On the basis of a cross-linguistic study of more than 250 languages, this book brings to light several fascinating characteristics of pronouns. Dr Bhat argues that these words do not form a single category, but rather two different categories called 'personal pronouns' and 'proforms'. He points out several differences between the two, such as the occurrence of a dual structure among proforms but not among personal pronouns. These differences are shown to derive from the distinct functions that the two categories have to perform in language. The book also shows that the so-called interrogative pronouns of familiar languages are less concerned with interrogation than with indefiniteness. The author shows that the notion of indefiniteness that can be associated with these and other pronouns is quite different from the one that can be associated with noun phrases. He goes on to postulate certain typological distinctions such as 'two-person' and 'three-person' languages and 'free-pronoun' and 'bound-pronoun' languages.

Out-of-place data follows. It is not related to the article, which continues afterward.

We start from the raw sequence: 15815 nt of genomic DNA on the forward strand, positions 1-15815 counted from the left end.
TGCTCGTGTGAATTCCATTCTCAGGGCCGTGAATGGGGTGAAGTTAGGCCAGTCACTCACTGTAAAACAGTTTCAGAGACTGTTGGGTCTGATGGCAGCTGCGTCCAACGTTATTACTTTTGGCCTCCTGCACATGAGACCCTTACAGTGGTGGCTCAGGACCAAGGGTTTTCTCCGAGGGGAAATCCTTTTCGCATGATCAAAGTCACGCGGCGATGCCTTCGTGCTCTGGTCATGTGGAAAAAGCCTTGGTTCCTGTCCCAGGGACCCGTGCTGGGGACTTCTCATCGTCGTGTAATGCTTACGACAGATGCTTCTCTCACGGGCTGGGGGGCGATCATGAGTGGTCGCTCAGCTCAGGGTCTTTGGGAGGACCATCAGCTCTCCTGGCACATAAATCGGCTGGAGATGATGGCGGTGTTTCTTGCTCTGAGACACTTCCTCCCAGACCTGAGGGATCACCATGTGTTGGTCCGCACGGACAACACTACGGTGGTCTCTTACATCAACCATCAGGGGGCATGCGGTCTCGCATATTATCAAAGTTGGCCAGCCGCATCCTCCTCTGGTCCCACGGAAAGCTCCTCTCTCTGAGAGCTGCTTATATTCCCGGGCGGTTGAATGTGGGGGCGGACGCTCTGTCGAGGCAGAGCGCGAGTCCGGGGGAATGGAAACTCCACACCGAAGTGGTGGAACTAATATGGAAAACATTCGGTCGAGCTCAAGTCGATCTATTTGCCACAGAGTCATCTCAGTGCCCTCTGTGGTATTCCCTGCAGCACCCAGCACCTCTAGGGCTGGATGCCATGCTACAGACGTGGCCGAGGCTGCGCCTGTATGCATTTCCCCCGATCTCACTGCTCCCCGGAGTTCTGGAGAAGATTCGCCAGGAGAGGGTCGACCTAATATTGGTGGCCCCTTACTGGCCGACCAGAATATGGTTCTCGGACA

BiographyD.N.S. Bhat retired in 1995 as Research Scientist, University Grants Commission, at the Central Institute of Indian Languages, Mysore. He has been Professor of Linguistics in Manipur University, Imphal and International School of Dravidian Linguistics, Tiruvananthapuram, and Reader in Tibeto-Burman linguistics in Deccan College, Pune. He was also a British Council Fellow and a Research Associate in the Language Universals Project of Stanford University. He has written several books both in English and Kannada, which include The Prominence of Tense, Aspect and Mood (1999), The Adjectival Category (1994), Grammatical Relations (1991), Referents of Noun Phrases (1979), and The Syntax and Semantics of Kannada Sentences (in Kannada, 1978).